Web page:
In fact, defining aspects of these five most powerful women’s career stances and orientation towards military power jump out of their Wikipedia bios to vie with Henry Kissinger’s cold calculated Machiavellianism. (If you already know their backgrounds, you can skip the following brief highlights.)
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Although Albright would probably prefer to be remembered for her grandiose plan and statements about bringing democracy to other countries, her real legacy will probably lie in her unguarded response as U.S. Ambassador to the United Nations made on 60 Minutes in 1996:
Albright defended UN sanctions against Iraq in which Lesley Stahl asked her, “We have heard that half a million children have died. I mean, that’s more children than died in Hiroshima. And, you know, is the price worth it?” and Albright replied, “we think the price is worth it.” Albright later criticized Stahl’s segment as “amount[ing] to Iraqi propaganda”; complained it was a loaded question; wrote “I had fallen into a trap and said something I did not mean”; and regretted coming “across as cold-blooded and cruel”.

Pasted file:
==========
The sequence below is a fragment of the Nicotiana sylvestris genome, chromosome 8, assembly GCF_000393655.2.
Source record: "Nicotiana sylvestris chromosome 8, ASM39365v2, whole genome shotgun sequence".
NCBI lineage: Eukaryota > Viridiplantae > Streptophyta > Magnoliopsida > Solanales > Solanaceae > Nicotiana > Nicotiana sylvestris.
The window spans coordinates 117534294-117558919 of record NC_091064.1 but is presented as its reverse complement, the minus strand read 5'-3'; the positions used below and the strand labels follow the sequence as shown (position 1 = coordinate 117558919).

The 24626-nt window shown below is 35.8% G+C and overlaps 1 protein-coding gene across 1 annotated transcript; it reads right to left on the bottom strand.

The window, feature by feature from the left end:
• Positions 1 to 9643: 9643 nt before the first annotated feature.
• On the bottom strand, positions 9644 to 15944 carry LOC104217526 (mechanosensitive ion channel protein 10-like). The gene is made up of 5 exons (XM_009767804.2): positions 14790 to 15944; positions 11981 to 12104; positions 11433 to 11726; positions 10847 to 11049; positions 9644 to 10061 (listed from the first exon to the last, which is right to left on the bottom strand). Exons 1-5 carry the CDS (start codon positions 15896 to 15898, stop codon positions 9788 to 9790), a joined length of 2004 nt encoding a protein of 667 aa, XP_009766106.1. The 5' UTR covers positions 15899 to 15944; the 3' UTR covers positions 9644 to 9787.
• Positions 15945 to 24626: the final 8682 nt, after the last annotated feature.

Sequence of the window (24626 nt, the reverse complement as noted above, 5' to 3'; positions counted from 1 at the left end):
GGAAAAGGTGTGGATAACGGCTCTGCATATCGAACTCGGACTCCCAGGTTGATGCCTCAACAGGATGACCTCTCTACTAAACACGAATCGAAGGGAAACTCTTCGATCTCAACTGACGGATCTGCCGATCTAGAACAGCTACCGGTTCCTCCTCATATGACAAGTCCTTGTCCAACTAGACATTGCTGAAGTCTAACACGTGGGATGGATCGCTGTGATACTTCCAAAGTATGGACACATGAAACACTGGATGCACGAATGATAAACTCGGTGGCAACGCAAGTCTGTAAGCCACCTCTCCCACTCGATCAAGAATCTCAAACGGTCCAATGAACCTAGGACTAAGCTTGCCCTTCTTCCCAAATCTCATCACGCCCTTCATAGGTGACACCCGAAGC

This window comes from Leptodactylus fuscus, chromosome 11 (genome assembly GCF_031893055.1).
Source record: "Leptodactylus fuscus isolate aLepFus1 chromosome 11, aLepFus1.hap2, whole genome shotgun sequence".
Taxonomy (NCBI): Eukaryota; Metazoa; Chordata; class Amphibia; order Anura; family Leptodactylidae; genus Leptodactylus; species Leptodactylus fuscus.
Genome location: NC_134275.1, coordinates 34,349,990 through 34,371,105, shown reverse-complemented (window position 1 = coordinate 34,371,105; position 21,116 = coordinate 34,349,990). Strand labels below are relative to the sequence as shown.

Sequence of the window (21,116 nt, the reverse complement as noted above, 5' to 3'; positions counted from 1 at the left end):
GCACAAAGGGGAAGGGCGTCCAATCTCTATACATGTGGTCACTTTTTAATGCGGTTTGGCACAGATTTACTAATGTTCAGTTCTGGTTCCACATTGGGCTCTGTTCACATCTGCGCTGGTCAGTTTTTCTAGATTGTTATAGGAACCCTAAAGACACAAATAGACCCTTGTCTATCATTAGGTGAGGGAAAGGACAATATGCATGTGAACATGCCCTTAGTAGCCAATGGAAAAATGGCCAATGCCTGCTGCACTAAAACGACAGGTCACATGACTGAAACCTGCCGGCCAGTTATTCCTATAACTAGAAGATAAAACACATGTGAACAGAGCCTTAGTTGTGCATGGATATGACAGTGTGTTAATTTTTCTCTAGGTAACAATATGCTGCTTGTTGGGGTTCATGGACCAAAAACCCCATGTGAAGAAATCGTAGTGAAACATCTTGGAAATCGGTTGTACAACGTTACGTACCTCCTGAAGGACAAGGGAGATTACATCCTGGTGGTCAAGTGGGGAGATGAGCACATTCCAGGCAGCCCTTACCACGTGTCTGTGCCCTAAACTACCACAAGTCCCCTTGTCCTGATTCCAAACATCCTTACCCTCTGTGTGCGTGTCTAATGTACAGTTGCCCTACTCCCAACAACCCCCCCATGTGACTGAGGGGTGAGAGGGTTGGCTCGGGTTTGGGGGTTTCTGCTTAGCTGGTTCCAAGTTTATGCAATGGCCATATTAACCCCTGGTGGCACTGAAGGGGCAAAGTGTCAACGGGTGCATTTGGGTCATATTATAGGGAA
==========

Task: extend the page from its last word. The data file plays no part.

But the 60 Minutes interview won an Emmy. Albright later took office in 1997 as the first female U.S. Secretary of State and the highest-ranking woman in the history of the U.S. government, where she supported the US-NATO bombing campaign in the Balkans. According to Albright’s memoirs, she once argued with Colin Powell for the use of military force by asking, “What’s the point of you saving this superb military for, Colin, if we can’t use it?”Condoleezza Rice
A much better summary of Condi’s life and career can be gained — thanks to the first-hand accounts of people who knew her and through her many well-known, solid biographers in this fascinating (87 minute) documentary: American Faust: From Condi to Neo Condi by Sebastian Doggart.